Preparing for the Progressive Economy Forum in Brussels, I compared several proposals for economic growth, and in particular which prospects they create for the unemployed. In this first paper, I examine two fallacies with respect to employment that are omnipresent in the media and political discourse. In the subsequent article, we shall look at the number of novel jobs that can be expected.
The fallacy of “investing”
In many discourses, “investment for growth” is proposed as an answer to the crisis. However, “investment” has various meanings. Often it is equated to job growth; but this is erroneous in most cases in today’s economy. Indeed, the biggest investments nowadays, totalling dozens of billions each year, are fusions or take-overs of one corporation by another, resulting in overlap or synergies that require fewer personnel. Jobloss is the result. For a shortlist, see.
A second common type of large investment is restructuring, in order to increase productivity and/or lower production capacity in response to a slack of demand; the explicit goals are fewer jobs to reduce labour cost, and to maintain or improve net profit.
Increasing competitiveness is another credo in political and business circles. But it always results in jobloss in the lesser competitive enterprise, and in a smaller number of jobs where productivity is higher. In the internal European market, job creation is zero. And when considering the exports out of Europe, are there truly some businessmen who hope to beat the Chinese and Indian working conditions?
In fact, substantial job growth in the private sector is always dependent on significantly higher demand on condition that the latter exceeds the existing production capacity; because it is the clients who must pay for the bill. If future demand is uncertain, hiring will be postponed; instead personnel will work overtime, and/or clients are asked to have patience. At present, many businesses have an unutilized capacity.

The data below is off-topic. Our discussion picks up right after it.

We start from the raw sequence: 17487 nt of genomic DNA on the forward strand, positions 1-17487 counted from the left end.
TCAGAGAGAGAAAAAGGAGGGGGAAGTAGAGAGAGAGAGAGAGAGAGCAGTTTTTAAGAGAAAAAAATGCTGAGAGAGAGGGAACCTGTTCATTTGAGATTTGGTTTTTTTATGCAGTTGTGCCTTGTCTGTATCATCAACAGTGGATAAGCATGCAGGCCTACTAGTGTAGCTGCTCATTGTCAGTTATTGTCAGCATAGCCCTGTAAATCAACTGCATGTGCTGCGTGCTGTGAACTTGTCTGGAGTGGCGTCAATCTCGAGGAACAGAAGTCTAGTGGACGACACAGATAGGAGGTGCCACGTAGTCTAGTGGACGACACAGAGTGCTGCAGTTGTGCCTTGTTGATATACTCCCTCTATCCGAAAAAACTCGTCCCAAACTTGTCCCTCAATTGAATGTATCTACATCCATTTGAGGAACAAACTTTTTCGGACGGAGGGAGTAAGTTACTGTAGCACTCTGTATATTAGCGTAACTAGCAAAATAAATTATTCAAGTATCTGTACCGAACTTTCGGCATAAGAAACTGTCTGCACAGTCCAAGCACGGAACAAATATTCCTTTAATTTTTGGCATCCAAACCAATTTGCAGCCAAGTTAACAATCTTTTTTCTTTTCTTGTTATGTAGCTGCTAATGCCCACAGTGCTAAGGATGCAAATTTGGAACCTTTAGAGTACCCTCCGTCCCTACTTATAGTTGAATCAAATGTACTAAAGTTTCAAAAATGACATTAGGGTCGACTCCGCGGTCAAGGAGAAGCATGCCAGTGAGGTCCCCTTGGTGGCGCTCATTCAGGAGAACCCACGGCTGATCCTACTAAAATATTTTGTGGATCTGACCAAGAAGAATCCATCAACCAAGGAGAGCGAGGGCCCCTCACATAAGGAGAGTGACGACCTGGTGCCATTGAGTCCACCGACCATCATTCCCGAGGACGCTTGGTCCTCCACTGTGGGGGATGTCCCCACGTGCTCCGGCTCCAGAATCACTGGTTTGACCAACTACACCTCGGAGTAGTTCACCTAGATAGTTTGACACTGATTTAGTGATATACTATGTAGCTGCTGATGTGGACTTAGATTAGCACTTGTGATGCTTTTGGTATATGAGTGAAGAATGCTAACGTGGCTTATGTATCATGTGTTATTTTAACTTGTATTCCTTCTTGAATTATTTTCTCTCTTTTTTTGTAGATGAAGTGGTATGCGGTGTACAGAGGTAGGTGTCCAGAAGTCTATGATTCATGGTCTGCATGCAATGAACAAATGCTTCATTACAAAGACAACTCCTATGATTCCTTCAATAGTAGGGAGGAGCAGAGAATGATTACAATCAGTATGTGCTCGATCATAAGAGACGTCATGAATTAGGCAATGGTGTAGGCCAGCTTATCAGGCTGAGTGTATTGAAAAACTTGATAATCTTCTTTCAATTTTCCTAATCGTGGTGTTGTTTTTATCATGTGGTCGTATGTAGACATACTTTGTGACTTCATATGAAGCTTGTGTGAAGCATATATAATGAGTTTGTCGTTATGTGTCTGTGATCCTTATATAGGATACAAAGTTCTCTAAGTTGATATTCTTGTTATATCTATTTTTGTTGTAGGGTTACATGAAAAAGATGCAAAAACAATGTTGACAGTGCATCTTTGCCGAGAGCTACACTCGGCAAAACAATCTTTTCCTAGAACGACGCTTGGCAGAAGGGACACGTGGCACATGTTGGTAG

What type of investments do really create novel jobs? Innovation? Again, it depends. Not so, if a computer program replaces employees (example: pc banking). More of such developments are predicted to be forthcoming. Job creation does result in case the investment simultaneously raises its demand: the most evident example is building works, either for private or public clients: roads, bridges, houses, schools, hospitals, homes for the elderly, energy plants, as well as renovation and insulation of the same. And of course, military expenditures, which are ordered and paid for by governments.
It is important to note, that for almost all of these jobs, public funding or public support is the motor (keep this in mind, for the subsequent chapter on employment). So, investments in each specific case should be questioned in terms of job creation.
The fallacy of activation
Most European governments continue to propagate and organize so-called activation of the unemployed. This includes a) short-time training, in languages, skills, and stages in enterprises; b) mandatory uninterrupted applying for jobs; c) sanctions if an individual does not fully comply. In addition, in some countries, unemployed must carry out unpaid jobs.
Unemployment benefits are being lowered in several ways. For example, next year, Belgian youngsters will lose their benefits if they have not compiled 312 working days in 3 years; widows and widowers under 45 will lose their widow’s pension after 1-2 years, “to motivate them for work”. While training is always useful, and is a must for youngsters leaving school without certificate (which requires special programs, with dedicated teachers), this activation policy does not create jobs. Advocates of this policy ignore the permanent disproportion between the number of unemployed seeking jobs, and the (small) number of vacancies. The latter are in part for workers with years of experience in a very specific task, or for highly qualified employees. Training on the floor of the company should remedy so-called “bottleneck vacancies”; but in their advertisements employers rarely offer training, and then complain about lack of candidates.